“We know we’re in a transition. You can feel it. It’s going to be a different work world a year from now.”
– Kevin Waters, CEO of Clear Leader Group
An overwhelming amount of businesses find themselves scrambling to transition from a traditional work environment in the office to a remote model where employees work from home as COVID-19’s fallout affects us all. This can be an overwhelming transition filled with endless headaches. How can you ensure business continuity when strategies and schedules are completely interrupted with a sudden work environment change? We’ve created some free resources specifically to help guide you through these uncertain times.
The IT Company’s CEO, Paul Sponcia, has been hosting virtual conversations with local business leaders who have knowledge and experience with working remotely. Last week Paul talked with Adam Slack, CEO of Two Roads about the practical tools you’ll need to successfully manage a virtual workforce.
This week Paul had a conversation with Kevin Waters, CEO of Clear Leader Group, specifically about how to best manage a team when working remotely that promotes a positive team culture and in turn results in productivity. Here are the important highlights from their conversation:
- Set yourself up for success: Paul and Kevin both emphasized the importance of creating professional habits to prepare for the workday.
- Setup a specific space for work with some natural lighting, away from distracting activities, people, and even pets.
- If you have a family and your spouse is also working from home, negotiate a rotating schedule where both of your individual work responsibilities can be prioritized and there’s still someone there to take care of the kids.
- Get dressed and find time to meet virtually via video as often as you can. It forces you to get dressed and look professional.
- Work in blocks and schedule breaks in between to get up and walk away from your computer. Take a complete mental break. Get up, go outside, stretch your legs, play with the kids for a few minutes.
- Lead with success in mind: Leadership styles may have to evolve to be more effective with a remote work model, but this can actually be the chance to make sure you know your team and their needs and communication styles.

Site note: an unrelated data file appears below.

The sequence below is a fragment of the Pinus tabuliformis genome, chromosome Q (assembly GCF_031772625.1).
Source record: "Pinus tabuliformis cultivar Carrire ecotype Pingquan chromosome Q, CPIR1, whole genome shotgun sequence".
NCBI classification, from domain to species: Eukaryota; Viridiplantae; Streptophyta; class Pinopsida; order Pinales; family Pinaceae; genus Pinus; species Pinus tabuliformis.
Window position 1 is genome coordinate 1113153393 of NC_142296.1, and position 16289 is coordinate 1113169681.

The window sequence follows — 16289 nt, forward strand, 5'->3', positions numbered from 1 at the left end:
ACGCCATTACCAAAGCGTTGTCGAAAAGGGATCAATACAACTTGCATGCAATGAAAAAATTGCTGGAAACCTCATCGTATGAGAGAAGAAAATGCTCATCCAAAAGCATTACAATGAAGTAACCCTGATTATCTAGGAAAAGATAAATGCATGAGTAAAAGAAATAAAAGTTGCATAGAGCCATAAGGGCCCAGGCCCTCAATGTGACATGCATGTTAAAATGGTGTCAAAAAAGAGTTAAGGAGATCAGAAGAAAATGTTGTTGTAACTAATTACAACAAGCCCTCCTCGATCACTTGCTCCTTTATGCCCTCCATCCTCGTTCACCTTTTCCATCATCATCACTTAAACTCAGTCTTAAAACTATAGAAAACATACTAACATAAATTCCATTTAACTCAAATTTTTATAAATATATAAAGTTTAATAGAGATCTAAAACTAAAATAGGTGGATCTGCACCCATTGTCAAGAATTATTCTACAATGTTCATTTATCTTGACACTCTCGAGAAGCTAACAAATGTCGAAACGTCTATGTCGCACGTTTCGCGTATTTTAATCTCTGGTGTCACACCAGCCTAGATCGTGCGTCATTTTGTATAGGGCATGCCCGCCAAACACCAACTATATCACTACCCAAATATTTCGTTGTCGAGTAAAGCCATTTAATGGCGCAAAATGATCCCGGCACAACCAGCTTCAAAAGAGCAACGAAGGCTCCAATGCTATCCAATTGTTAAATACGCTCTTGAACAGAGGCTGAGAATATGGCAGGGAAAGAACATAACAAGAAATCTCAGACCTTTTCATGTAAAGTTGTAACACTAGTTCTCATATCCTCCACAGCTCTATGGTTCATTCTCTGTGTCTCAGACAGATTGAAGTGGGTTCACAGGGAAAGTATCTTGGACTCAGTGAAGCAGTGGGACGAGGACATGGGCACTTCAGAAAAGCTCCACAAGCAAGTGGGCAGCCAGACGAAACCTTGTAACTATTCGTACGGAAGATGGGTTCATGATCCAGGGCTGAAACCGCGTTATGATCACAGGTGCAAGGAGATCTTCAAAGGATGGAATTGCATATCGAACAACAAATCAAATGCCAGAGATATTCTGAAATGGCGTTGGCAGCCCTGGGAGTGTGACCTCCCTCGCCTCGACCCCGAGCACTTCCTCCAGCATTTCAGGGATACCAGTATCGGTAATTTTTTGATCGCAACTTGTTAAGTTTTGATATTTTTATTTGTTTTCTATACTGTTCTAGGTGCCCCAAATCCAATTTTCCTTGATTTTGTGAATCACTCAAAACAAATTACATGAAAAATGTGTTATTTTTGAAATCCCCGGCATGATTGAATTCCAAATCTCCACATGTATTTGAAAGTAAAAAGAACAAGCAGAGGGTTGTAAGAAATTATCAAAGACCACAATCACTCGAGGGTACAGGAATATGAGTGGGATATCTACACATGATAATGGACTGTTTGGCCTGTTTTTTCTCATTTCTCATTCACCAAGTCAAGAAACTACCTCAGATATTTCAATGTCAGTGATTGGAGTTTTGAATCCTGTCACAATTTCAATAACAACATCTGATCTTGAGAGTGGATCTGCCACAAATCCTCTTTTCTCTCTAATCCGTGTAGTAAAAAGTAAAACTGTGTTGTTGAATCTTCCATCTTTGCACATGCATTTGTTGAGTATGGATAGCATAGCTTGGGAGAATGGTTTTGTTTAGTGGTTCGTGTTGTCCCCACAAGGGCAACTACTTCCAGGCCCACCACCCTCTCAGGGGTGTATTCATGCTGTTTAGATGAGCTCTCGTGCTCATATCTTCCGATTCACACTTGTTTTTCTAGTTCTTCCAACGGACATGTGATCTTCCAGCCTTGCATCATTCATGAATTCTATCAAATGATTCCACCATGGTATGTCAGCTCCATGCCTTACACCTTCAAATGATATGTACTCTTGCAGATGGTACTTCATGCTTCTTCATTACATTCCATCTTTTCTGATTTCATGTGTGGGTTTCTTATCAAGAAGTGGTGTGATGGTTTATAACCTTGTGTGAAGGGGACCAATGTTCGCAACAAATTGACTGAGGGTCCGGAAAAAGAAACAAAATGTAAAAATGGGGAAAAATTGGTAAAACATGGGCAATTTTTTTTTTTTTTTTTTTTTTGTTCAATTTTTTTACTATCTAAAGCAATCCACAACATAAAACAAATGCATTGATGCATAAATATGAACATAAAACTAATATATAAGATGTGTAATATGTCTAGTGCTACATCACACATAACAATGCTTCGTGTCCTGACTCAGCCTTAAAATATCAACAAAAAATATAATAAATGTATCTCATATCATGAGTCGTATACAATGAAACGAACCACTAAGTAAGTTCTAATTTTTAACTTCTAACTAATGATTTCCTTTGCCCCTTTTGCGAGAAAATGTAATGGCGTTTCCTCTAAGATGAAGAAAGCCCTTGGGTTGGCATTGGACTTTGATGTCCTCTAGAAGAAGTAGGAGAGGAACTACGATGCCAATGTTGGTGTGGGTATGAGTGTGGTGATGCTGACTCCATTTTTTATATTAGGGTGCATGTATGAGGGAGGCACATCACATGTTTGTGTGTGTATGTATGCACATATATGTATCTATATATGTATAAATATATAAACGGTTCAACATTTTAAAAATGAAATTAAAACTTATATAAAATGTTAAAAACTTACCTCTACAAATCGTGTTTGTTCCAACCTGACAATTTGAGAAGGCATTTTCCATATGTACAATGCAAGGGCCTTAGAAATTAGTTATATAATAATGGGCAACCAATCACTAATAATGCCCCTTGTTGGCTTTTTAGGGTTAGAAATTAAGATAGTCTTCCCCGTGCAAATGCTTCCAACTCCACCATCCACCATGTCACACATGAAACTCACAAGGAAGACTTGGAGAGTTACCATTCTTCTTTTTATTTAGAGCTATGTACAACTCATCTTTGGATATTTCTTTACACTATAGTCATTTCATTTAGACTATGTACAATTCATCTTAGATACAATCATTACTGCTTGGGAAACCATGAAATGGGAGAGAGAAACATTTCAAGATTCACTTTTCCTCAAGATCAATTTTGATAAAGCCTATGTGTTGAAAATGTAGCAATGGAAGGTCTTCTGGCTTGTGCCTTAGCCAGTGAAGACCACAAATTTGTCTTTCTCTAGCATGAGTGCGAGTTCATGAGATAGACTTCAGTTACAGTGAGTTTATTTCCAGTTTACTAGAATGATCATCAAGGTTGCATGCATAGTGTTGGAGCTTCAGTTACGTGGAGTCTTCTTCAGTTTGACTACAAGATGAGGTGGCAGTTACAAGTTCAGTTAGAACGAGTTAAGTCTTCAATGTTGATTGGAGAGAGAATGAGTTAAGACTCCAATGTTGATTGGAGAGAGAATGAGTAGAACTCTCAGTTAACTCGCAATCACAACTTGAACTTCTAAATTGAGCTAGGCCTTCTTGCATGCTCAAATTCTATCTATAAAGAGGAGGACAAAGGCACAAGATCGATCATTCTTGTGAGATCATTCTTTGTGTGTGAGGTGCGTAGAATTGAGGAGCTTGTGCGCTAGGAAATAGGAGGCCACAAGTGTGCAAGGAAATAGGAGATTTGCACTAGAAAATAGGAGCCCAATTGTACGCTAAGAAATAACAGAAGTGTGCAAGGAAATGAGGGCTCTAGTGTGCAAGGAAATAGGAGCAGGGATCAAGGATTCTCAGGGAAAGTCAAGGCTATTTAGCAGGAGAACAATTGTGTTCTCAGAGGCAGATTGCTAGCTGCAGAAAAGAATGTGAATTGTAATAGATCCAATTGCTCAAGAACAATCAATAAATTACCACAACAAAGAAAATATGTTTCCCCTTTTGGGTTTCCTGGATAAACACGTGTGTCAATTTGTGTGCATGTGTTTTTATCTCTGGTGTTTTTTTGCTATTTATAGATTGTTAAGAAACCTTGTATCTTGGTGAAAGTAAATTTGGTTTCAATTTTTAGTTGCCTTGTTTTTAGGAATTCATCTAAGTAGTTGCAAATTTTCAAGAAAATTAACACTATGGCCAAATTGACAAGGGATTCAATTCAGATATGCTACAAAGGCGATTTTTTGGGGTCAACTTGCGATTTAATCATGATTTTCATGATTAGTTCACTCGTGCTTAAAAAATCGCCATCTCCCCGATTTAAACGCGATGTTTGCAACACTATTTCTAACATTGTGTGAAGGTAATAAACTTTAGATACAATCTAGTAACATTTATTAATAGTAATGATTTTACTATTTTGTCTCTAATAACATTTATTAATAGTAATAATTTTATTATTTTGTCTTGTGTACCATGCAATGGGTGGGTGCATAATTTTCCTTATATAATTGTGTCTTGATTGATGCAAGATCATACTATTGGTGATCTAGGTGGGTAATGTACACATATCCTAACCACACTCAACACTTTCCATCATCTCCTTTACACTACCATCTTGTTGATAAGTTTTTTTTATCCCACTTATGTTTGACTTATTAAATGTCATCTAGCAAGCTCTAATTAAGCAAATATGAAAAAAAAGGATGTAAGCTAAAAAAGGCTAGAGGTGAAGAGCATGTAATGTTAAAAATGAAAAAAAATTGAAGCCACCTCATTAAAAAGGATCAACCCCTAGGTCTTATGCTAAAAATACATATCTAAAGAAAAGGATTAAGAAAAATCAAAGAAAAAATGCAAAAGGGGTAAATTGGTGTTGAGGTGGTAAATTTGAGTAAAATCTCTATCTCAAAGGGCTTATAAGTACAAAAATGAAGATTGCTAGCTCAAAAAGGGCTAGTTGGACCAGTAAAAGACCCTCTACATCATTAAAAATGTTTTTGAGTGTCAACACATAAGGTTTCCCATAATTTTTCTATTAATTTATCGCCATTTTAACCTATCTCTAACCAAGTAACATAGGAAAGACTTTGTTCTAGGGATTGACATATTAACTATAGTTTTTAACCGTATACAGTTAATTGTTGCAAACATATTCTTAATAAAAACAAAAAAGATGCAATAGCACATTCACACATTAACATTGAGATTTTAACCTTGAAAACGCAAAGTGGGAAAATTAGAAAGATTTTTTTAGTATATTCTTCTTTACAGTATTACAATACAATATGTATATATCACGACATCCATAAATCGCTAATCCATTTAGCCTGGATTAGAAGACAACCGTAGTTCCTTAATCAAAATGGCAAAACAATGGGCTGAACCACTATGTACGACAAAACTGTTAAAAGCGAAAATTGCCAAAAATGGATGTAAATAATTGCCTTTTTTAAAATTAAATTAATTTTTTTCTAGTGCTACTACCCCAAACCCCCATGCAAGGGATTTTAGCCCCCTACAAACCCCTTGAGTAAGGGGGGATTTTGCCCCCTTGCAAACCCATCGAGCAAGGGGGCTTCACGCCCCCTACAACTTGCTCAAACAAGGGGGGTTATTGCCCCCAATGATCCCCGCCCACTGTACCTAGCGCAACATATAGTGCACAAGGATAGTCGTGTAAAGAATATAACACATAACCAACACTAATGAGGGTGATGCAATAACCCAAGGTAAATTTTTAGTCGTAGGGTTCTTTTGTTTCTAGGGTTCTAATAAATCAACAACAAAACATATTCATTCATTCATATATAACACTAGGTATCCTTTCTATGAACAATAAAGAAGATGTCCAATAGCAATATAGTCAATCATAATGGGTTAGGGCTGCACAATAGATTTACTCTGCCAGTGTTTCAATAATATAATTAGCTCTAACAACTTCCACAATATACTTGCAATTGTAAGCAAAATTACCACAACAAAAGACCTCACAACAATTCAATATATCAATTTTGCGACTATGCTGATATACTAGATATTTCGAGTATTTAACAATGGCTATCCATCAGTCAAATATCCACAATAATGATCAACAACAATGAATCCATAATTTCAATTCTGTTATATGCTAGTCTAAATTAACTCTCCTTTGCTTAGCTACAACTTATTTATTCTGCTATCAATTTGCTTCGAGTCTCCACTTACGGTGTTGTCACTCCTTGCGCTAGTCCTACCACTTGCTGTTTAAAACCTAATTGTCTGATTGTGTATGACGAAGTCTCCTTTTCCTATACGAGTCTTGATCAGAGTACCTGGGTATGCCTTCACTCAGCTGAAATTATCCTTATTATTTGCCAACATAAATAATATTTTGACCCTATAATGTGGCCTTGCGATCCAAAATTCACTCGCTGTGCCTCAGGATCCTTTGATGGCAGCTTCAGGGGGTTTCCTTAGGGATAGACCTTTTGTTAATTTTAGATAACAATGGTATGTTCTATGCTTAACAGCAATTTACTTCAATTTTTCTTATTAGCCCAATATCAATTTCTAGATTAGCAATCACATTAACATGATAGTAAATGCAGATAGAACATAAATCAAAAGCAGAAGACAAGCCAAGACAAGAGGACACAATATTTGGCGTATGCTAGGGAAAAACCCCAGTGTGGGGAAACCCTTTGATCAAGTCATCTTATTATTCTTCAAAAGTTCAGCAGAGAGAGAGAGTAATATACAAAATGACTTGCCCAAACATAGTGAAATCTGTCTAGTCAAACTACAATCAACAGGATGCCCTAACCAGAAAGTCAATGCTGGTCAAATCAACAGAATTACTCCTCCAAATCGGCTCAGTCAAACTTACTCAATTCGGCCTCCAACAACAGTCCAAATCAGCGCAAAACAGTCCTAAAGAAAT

- Utilize behavioral assessments to understand your entire team’s preferred communication styles and needs. Some good options are The Predictive Index, The Enneagram, and The Myers-Briggs Type Indicator. All of these can help you better understand your team members’ natural behavioral inclinations in order to make sure they’re given the right structure and projects for their needs and for your business’ productivity.
- Make time to just check in with your team. See how their day is going, something fun that happened, something frustrating. Make sure your staff feels supported and that their needs are met. Don’t make these conversations about accountability and what they’re checking off their list.
- Your team members are going to have different needs based on their personalities. Extroverts and introverts are going to need to prepare for meetings in different ways, so be prepared to have a flexible management style based on individual personalities.
Right now many of us are learning how to manage a team remotely for the first time. But just realize that the business world will be different even after the current events happening around us have resolved.
One of the biggest takeaways from Paul and Kevin’s conversation to keep in mind is to take care of your people. After all, your team is the engine that drives results for your business, and if you don’t take care of and manage your engine, your business can’t get where it needs to go.
If you find yourself facing the daunting challenge of setting your team up to work remotely for the first time, tell us below! A member of our team will be happy to reach out to you to find out how we can serve you during these changing times.
Overwhelmed with the process of transitioning your team to working remotely? Let us help set your entire team up for success.